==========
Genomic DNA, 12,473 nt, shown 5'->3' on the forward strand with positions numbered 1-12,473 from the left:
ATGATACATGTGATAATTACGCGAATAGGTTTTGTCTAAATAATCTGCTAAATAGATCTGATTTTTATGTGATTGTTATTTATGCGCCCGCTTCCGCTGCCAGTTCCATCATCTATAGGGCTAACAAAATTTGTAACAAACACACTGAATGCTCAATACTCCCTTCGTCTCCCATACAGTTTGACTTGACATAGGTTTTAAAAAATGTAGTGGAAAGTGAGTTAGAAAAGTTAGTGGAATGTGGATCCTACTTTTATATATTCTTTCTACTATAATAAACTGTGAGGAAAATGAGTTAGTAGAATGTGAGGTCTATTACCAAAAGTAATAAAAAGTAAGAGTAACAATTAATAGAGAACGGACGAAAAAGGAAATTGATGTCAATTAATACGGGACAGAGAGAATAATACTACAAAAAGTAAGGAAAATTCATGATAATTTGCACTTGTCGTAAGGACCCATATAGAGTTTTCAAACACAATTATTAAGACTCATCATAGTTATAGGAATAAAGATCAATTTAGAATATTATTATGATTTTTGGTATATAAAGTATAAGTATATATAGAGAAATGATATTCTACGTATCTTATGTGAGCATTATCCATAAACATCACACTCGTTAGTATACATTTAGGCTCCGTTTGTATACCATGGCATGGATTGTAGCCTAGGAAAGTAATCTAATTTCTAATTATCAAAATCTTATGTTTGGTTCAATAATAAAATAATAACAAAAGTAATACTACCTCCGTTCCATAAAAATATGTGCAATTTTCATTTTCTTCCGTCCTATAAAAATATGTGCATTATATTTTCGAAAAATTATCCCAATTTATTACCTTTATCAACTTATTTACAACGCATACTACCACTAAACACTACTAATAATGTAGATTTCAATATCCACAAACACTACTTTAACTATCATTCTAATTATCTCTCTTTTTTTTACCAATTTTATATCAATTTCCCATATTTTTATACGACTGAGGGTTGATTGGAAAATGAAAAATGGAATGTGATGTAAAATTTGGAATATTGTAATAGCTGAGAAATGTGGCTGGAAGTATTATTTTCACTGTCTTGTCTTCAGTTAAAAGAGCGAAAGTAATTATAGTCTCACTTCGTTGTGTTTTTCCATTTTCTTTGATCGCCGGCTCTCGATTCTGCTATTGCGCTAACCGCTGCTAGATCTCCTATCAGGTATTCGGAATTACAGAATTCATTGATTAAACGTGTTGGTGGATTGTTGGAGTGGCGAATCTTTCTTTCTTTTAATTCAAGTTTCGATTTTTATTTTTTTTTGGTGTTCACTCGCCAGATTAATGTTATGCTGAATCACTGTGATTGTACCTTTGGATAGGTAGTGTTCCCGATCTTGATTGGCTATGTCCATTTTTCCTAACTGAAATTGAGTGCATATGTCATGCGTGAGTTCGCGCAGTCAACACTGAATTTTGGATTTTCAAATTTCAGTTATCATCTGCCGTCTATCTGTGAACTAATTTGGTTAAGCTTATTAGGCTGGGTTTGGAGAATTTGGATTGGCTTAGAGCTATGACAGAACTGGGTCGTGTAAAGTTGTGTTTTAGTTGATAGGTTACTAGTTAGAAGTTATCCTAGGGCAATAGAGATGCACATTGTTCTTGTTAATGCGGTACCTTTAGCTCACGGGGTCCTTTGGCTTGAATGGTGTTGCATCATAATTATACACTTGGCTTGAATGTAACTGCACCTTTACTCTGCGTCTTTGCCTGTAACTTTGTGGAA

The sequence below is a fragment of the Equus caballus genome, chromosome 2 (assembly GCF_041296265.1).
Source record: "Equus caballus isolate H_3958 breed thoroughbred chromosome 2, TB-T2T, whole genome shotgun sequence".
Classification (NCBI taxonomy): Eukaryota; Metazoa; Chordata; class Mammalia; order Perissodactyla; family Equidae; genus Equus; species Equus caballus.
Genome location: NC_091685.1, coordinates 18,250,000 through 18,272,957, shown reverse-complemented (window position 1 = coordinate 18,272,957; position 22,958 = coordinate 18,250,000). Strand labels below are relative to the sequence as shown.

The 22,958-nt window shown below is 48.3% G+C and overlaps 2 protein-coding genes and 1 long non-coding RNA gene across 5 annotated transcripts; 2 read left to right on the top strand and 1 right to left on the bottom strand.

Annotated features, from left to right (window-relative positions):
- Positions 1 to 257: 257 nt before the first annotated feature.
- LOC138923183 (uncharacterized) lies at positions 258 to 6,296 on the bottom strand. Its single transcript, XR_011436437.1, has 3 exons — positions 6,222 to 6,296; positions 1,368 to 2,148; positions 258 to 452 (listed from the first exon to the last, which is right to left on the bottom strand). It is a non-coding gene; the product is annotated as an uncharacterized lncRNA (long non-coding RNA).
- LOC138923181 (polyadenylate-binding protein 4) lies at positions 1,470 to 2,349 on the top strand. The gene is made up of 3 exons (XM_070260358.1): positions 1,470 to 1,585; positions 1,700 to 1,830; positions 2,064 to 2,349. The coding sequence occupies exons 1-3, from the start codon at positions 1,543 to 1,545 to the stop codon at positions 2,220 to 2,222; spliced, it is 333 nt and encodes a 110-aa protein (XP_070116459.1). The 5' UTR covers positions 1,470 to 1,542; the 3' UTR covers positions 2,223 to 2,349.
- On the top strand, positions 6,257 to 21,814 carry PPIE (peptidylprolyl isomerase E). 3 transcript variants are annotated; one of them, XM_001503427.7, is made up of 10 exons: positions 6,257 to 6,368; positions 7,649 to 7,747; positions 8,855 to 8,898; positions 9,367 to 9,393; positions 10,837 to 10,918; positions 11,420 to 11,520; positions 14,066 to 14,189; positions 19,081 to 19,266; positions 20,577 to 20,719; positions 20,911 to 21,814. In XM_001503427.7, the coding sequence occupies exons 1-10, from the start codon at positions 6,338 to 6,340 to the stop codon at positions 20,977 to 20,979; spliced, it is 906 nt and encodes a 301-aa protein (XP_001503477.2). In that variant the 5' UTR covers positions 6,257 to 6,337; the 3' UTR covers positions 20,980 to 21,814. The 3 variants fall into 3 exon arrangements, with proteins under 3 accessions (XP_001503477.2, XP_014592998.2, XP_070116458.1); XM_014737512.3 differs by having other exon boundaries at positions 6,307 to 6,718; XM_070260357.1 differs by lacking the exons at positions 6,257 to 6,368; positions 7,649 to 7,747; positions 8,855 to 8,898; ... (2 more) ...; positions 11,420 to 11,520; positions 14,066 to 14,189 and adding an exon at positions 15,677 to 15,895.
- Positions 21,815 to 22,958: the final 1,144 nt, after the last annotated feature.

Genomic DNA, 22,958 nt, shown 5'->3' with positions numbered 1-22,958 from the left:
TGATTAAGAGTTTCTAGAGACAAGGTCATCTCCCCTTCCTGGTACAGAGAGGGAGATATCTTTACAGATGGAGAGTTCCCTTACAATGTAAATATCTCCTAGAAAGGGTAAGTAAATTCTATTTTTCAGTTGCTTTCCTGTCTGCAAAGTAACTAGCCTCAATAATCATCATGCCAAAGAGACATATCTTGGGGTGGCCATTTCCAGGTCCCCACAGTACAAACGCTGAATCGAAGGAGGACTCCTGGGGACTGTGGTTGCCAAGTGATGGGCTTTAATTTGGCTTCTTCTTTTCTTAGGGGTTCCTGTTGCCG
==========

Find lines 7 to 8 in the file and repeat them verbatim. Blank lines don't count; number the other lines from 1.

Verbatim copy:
The 22,958-nt window shown below is 48.3% G+C and overlaps 2 protein-coding genes and 1 long non-coding RNA gene across 5 annotated transcripts; 2 read left to right on the top strand and 1 right to left on the bottom strand.

Annotated features, from left to right (window-relative positions):